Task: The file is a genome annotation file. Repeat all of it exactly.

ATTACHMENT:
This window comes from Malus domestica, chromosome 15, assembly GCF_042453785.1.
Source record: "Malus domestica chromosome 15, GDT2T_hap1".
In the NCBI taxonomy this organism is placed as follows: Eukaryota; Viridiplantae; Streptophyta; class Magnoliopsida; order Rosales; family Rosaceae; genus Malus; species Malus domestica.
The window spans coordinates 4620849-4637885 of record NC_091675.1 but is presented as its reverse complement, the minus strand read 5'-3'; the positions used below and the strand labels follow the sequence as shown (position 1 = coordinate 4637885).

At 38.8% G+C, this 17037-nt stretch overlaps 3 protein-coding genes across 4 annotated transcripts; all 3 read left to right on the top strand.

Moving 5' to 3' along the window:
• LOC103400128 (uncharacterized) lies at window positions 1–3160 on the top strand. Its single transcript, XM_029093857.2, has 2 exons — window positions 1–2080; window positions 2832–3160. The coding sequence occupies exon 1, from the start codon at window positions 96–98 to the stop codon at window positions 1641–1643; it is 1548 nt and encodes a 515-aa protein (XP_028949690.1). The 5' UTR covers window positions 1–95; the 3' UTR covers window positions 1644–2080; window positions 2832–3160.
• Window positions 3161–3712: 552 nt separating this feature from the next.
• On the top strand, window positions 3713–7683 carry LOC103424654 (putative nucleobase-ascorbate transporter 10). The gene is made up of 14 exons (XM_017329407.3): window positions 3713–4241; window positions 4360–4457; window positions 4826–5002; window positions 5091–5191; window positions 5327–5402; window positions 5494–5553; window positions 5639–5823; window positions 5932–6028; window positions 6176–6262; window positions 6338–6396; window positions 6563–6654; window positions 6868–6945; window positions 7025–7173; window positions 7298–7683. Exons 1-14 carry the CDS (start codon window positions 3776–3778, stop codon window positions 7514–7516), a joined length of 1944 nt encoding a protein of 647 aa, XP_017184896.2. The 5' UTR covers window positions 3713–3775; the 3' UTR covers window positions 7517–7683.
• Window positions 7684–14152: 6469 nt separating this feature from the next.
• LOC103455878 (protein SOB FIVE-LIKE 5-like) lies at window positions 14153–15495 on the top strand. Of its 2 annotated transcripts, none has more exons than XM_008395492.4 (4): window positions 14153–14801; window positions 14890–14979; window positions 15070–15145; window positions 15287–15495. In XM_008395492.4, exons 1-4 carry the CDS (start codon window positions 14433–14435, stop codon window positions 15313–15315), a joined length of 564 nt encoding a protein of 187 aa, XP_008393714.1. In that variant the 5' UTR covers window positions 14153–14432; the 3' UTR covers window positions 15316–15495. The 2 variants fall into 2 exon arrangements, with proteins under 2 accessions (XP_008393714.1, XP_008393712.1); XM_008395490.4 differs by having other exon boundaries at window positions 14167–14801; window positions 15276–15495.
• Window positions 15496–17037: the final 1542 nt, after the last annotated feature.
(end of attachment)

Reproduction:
This window comes from Malus domestica, chromosome 15, assembly GCF_042453785.1.
Source record: "Malus domestica chromosome 15, GDT2T_hap1".
In the NCBI taxonomy this organism is placed as follows: Eukaryota; Viridiplantae; Streptophyta; class Magnoliopsida; order Rosales; family Rosaceae; genus Malus; species Malus domestica.
The window spans coordinates 4620849-4637885 of record NC_091675.1 but is presented as its reverse complement, the minus strand read 5'-3'; the positions used below and the strand labels follow the sequence as shown (position 1 = coordinate 4637885).

At 38.8% G+C, this 17037-nt stretch overlaps 3 protein-coding genes across 4 annotated transcripts; all 3 read left to right on the top strand.

Moving 5' to 3' along the window:
• LOC103400128 (uncharacterized) lies at window positions 1–3160 on the top strand. Its single transcript, XM_029093857.2, has 2 exons — window positions 1–2080; window positions 2832–3160. The coding sequence occupies exon 1, from the start codon at window positions 96–98 to the stop codon at window positions 1641–1643; it is 1548 nt and encodes a 515-aa protein (XP_028949690.1). The 5' UTR covers window positions 1–95; the 3' UTR covers window positions 1644–2080; window positions 2832–3160.
• Window positions 3161–3712: 552 nt separating this feature from the next.
• On the top strand, window positions 3713–7683 carry LOC103424654 (putative nucleobase-ascorbate transporter 10). The gene is made up of 14 exons (XM_017329407.3): window positions 3713–4241; window positions 4360–4457; window positions 4826–5002; window positions 5091–5191; window positions 5327–5402; window positions 5494–5553; window positions 5639–5823; window positions 5932–6028; window positions 6176–6262; window positions 6338–6396; window positions 6563–6654; window positions 6868–6945; window positions 7025–7173; window positions 7298–7683. Exons 1-14 carry the CDS (start codon window positions 3776–3778, stop codon window positions 7514–7516), a joined length of 1944 nt encoding a protein of 647 aa, XP_017184896.2. The 5' UTR covers window positions 3713–3775; the 3' UTR covers window positions 7517–7683.
• Window positions 7684–14152: 6469 nt separating this feature from the next.
• LOC103455878 (protein SOB FIVE-LIKE 5-like) lies at window positions 14153–15495 on the top strand. Of its 2 annotated transcripts, none has more exons than XM_008395492.4 (4): window positions 14153–14801; window positions 14890–14979; window positions 15070–15145; window positions 15287–15495. In XM_008395492.4, exons 1-4 carry the CDS (start codon window positions 14433–14435, stop codon window positions 15313–15315), a joined length of 564 nt encoding a protein of 187 aa, XP_008393714.1. In that variant the 5' UTR covers window positions 14153–14432; the 3' UTR covers window positions 15316–15495. The 2 variants fall into 2 exon arrangements, with proteins under 2 accessions (XP_008393714.1, XP_008393712.1); XM_008395490.4 differs by having other exon boundaries at window positions 14167–14801; window positions 15276–15495.
• Window positions 15496–17037: the final 1542 nt, after the last annotated feature.